All throughout the month of May, members of our Cookbook Club have been cooking through Julia Turshen's Small Victories and our Baking Club members have been busy baking up a storm from Uri Scheft's Breaking Breads.
Read on to see photos of the dishes club members have made from both Small Victories and Breaking Breads as well as responses from Julia Turshen to member-submitted questions. She answers everything from how to keep pasta from sticking together while it cooks to how social media has impacted how she writes recipes.
Laura McDonald: What are the three recipes in your book that you personally make the most?
Julia Turshen: Great question! Aunt Renee's Chicken Soup, Turkey + Ricotta Meatballs, and the Chopped Chickpea Salad.
Mallory L. N. Johnson: How does your process differ from other authors you’ve worked with? Did you pick up any good/bad/interesting/bizarre habits from your collaborators?
Julia Turshen: I would say a big difference is that I start working on recipes by writing them first before I get into the kitchen. I imagine how I would prepare something, write that down, and then edit the document as I cook it (rather than take notes while I cook). I have definitely picked up caffeination habits from lots of people I've worked with...
Jolene Correll: If you had the opportunity to collaborate with anyone on a cookbook, who would it be?
Julia Turshen: If I could turn back a few clocks, I would say my maternal grandparents, whom I never got to meet and who ran a bread bakery in Brooklyn. For someone still with us, the first person to come to mind is Dolly Parton. Can you imagine how great her stories would be??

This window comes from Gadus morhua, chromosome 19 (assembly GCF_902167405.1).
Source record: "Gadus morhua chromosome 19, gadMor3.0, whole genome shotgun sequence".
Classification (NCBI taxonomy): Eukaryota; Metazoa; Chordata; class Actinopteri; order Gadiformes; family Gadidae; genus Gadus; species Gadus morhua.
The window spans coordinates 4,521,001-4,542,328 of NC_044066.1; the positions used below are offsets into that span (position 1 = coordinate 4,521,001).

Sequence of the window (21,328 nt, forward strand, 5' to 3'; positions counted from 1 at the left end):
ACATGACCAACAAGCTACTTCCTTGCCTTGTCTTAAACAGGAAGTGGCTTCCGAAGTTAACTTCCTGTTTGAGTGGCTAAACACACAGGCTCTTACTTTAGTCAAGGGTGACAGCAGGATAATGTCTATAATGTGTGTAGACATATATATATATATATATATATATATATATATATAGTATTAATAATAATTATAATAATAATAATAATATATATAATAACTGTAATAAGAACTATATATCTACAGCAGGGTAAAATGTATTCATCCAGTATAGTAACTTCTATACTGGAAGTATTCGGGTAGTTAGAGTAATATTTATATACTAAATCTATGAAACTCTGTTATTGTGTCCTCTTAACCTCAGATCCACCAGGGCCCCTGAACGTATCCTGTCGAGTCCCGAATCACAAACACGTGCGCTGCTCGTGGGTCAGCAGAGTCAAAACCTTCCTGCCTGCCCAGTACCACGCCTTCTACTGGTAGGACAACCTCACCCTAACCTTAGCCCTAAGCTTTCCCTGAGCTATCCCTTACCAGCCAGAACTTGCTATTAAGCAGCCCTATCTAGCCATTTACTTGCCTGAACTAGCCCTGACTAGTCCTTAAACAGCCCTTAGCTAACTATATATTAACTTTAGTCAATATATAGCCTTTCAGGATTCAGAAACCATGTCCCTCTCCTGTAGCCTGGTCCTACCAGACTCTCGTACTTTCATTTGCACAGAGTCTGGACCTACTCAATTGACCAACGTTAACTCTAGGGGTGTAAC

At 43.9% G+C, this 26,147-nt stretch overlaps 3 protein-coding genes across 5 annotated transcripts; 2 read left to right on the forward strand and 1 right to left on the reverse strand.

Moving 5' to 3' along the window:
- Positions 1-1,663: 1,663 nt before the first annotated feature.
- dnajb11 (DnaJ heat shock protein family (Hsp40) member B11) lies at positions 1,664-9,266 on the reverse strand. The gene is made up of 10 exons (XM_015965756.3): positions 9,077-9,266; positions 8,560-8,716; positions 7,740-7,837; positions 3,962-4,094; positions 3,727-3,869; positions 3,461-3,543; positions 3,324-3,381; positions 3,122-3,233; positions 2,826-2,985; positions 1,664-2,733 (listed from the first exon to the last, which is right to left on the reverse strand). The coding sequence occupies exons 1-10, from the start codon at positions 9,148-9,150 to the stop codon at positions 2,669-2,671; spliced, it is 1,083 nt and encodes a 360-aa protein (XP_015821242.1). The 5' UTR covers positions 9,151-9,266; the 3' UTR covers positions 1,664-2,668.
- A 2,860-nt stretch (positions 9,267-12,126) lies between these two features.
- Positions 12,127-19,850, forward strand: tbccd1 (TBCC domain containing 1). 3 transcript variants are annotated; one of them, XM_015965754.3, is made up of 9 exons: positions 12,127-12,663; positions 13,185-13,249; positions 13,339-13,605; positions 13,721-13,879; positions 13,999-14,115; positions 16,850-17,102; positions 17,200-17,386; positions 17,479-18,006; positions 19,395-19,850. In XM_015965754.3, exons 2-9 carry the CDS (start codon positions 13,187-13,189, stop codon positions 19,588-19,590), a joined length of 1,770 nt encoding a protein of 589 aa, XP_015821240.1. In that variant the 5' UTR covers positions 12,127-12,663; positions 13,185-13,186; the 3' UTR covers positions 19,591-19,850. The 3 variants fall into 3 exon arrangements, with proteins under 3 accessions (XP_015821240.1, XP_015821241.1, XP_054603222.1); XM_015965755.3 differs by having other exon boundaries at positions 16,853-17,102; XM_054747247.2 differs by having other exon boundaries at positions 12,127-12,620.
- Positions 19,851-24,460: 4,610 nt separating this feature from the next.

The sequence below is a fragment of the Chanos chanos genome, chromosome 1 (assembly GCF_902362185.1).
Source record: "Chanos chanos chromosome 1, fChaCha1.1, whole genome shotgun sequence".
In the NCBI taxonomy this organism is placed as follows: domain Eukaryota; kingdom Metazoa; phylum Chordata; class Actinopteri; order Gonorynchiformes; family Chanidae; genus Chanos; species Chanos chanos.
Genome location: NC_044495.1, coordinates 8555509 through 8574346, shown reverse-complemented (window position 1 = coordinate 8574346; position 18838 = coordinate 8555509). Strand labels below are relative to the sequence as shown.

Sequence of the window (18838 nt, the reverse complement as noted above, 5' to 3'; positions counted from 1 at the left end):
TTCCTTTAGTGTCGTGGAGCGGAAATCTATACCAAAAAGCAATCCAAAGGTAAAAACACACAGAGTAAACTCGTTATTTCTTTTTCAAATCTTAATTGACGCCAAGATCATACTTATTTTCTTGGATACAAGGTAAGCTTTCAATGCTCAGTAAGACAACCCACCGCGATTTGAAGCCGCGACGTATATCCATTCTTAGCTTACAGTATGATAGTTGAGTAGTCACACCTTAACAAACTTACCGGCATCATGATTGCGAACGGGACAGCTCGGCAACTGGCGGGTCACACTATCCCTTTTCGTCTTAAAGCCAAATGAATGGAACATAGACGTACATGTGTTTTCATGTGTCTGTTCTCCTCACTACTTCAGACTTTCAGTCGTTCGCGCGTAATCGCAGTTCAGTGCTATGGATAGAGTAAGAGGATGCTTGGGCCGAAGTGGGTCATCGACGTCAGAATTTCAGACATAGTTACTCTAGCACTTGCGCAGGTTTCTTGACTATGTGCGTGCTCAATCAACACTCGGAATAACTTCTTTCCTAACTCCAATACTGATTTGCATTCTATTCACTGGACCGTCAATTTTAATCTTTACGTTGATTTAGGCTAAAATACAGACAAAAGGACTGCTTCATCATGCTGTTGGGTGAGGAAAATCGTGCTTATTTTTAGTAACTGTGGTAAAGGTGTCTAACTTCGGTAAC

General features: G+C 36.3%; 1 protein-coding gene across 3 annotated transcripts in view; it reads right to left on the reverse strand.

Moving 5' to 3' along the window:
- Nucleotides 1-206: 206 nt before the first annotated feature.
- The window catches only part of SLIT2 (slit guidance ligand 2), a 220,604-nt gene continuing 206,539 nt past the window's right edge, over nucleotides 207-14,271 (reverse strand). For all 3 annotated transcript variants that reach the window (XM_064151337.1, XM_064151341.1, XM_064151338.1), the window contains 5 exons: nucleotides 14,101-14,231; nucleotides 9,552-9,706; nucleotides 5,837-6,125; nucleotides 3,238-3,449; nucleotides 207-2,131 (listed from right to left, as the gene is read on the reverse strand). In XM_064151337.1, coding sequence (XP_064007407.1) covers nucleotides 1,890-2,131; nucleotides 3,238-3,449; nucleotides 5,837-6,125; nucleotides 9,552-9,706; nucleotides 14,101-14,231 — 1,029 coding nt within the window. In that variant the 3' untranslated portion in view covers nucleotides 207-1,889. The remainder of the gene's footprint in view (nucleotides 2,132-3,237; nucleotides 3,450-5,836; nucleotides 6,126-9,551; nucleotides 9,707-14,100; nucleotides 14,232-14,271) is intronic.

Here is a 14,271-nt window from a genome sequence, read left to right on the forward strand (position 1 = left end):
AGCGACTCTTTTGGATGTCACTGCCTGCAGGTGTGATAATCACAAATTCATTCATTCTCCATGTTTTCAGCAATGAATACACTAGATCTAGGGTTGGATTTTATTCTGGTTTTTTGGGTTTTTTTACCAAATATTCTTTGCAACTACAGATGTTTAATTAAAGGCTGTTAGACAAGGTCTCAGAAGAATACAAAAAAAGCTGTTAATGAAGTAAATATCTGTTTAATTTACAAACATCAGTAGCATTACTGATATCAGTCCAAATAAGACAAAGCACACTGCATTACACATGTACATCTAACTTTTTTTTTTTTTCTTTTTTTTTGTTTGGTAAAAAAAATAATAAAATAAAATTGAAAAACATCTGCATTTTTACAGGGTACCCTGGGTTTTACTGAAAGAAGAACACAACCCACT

Chrissy Francis: How do you cook orecchiette without them sticking together in the pot? Oil and constant stirring hasn't worked.
Julia Turshen: Oh I'm sorry that's been tough! My biggest piece of advice with orecchiette, or any pasta for that matter, is to have a LARGE pot of boiling water. Like whatever is the largest pot you have. A lot of folks, myself included, usually use too small of a pot and all of the starch from the pasta gets mixed into that small amount of water and the whole thing becomes a little impossible to maneuver. Also, the larger the pot and the more water, the more space the pasta has to move in, which is always a good thing.
Mallory L. N. Johnson: I adore the "7 things" lists in the back of the book, which remind me of BuzzFeed headlines. Has social media or digital media impacted how you write and present recipes?
Julia Turshen: Thanks! So glad you like that section. This is such an interesting question. I think in some ways the casualness of social media does impact the way I like to offer recipes. For that section, I just imagined how I would answer my dad if he emailed me asking what to do with a can of chickpeas.
Dave Webster: I think Small Victories is just about perfect as cookbooks go. Just the right amount of folksy talk, helpful tips, added variations, plenty of pictures, and even metric weights. Do you think you could do Vol. 2, Vol. 3, Vol. 4, and Vol. 5 ?
Julia Turshen: Thanks so much Dave! Really appreciate this. Love your idea about a whole library! I'm currently working on a new book which will hopefully strike the same balance. While it's not so much a volume two, it is definitely in the same family. Will keep you all posted!